In the US, most job-based health insurance plans include a stipulation which references the pre-existing condition exclusion period:
The time period during which a health plan won't pay for care relating to a pre-existing condition. Under a job-based plan, this cannot exceed 12 months for a regular enrollee or 18 months for a late-enrollee.
Am I correct in seeing a gap in coverage by interpreting the statement literally? If someone with a pre-existing condition were to become employed under such a plan, and the condition manifests such to render them disabled within a year of their employment, would they be legally not entitled to coverage by such a plan?
I have found some other references related to this but that link confuses me even more because it implies that insurance will not pay out at all if the claimant had a pre-existing condition from any time before the effective date that later renders them disabled.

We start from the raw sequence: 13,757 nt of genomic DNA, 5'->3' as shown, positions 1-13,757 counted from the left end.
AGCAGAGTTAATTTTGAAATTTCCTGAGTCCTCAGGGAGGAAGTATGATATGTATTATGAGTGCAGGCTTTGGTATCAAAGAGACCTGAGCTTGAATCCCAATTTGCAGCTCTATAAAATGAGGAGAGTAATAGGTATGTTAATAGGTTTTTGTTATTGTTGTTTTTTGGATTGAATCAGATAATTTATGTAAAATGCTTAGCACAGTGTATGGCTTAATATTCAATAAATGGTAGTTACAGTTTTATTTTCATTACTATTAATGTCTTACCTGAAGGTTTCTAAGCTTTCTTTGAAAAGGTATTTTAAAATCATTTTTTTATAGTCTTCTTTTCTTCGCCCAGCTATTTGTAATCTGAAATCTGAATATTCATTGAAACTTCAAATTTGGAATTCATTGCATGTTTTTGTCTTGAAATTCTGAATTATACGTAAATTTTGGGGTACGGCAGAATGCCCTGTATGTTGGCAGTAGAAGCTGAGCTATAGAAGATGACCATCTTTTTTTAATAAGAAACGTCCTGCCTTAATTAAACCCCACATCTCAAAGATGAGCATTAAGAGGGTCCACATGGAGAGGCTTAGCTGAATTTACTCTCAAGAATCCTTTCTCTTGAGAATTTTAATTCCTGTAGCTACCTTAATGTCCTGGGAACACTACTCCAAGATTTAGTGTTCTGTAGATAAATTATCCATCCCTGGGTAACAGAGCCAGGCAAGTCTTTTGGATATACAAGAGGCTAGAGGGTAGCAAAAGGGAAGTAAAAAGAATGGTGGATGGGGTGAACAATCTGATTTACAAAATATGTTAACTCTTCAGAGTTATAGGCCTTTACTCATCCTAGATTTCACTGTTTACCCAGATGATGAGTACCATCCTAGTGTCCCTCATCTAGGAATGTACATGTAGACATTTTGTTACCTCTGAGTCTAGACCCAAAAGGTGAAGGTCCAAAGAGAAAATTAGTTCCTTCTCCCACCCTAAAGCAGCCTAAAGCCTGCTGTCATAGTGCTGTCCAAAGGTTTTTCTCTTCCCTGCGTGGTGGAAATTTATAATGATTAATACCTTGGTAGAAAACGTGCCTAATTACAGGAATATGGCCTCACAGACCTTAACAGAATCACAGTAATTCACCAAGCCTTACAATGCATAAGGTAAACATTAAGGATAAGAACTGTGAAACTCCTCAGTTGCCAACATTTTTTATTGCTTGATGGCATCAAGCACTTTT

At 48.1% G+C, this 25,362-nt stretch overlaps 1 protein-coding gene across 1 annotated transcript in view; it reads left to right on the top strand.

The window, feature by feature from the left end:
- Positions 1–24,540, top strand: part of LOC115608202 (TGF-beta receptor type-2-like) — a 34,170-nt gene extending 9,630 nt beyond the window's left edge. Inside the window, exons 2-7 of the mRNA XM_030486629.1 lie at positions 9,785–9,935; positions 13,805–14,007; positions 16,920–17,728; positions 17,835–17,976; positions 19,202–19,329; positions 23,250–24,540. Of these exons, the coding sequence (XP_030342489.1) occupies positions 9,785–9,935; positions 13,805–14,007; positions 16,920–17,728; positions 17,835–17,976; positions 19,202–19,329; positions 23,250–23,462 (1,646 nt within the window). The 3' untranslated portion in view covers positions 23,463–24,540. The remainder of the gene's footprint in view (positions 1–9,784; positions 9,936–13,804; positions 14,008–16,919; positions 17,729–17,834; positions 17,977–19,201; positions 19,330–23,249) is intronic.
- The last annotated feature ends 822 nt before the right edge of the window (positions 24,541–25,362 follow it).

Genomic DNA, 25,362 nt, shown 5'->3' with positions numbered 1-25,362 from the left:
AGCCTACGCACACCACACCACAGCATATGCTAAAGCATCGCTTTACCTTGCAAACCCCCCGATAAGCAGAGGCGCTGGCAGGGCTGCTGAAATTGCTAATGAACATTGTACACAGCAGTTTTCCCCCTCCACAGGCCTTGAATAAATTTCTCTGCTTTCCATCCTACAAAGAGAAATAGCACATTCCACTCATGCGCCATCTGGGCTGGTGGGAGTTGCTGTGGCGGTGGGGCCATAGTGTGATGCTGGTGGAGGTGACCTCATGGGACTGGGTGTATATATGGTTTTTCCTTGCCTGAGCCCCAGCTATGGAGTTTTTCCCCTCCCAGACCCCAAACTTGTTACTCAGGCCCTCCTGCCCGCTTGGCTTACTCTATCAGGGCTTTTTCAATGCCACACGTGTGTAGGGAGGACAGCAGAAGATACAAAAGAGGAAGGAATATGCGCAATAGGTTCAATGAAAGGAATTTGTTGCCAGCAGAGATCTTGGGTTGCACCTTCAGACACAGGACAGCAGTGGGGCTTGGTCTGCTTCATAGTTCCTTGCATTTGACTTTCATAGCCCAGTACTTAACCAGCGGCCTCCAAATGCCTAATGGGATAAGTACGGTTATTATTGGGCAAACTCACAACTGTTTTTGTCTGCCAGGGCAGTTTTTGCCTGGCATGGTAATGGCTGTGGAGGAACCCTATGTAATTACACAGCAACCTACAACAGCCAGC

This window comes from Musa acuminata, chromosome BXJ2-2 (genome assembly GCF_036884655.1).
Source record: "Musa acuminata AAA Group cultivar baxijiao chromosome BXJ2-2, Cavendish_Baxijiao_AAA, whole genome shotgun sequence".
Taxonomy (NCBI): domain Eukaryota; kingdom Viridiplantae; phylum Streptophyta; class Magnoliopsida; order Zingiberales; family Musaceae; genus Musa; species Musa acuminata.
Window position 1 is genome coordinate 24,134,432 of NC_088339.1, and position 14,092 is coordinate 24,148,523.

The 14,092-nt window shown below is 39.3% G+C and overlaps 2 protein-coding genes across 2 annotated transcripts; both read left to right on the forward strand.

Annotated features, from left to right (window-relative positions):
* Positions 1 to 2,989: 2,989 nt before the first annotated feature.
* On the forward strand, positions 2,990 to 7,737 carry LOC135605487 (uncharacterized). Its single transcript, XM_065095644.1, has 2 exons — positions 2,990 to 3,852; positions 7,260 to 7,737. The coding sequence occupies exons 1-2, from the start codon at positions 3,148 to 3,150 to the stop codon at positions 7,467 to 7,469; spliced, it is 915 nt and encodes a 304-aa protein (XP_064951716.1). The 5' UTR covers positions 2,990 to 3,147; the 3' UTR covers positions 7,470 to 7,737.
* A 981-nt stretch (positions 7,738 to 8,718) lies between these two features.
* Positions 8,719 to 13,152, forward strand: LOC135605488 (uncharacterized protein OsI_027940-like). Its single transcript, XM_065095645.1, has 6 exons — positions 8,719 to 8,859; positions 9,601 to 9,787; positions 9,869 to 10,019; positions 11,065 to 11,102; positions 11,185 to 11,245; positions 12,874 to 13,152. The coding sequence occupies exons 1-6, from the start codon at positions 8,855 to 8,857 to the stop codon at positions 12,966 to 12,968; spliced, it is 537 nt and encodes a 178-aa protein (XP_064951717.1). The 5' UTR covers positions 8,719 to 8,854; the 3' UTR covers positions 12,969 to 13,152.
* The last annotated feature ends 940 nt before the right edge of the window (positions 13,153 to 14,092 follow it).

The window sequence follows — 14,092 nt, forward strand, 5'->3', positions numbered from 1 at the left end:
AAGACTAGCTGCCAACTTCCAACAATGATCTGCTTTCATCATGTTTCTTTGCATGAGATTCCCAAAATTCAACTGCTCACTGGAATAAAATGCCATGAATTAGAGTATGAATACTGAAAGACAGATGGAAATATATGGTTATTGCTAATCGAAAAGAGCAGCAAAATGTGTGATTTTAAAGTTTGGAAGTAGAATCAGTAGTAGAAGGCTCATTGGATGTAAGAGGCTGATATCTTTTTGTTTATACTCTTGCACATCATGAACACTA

Broadly, am I missing some other factor that would provide some relief to the claimant, like the expectation that previous insurance has paid out based on the diagnosis of a condition that would be considered pre-existing at a new insurer? Fortunately this is only an academic question, and I just don't know very much about how serious illness or injury is handled.
I am merely interested in broad strategies about how this would be handled in favor of the claimant, or if this is a known "defect" in the healthcare system.